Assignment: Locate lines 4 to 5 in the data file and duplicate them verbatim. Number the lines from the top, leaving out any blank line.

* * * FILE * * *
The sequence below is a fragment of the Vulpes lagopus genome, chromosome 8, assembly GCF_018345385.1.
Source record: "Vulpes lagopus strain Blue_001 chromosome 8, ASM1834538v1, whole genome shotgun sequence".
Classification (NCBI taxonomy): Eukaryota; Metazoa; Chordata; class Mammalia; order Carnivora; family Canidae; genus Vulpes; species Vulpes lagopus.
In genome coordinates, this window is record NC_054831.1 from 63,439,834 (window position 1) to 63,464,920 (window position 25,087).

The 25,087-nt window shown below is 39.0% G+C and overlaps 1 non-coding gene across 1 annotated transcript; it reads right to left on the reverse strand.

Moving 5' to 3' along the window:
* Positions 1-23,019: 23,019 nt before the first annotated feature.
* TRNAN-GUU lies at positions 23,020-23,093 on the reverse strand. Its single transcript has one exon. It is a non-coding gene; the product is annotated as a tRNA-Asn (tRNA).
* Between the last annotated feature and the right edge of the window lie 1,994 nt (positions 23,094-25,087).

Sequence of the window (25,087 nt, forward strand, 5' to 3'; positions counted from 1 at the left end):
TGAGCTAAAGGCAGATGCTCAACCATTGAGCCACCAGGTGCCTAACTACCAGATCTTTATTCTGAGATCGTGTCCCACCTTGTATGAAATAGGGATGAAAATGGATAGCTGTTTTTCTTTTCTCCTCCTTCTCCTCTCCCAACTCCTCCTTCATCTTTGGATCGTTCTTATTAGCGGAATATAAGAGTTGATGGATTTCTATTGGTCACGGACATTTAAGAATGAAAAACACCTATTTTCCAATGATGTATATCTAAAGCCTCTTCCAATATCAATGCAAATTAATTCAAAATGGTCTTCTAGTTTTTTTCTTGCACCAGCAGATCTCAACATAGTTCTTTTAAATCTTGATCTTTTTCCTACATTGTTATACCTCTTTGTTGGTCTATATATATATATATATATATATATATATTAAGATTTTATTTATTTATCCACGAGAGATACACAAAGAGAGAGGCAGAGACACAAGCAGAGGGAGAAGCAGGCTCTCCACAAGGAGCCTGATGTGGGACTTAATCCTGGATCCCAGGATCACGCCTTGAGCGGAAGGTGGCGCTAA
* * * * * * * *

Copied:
In genome coordinates, this window is record NC_054831.1 from 63,439,834 (window position 1) to 63,464,920 (window position 25,087).

The 25,087-nt window shown below is 39.0% G+C and overlaps 1 non-coding gene across 1 annotated transcript; it reads right to left on the reverse strand.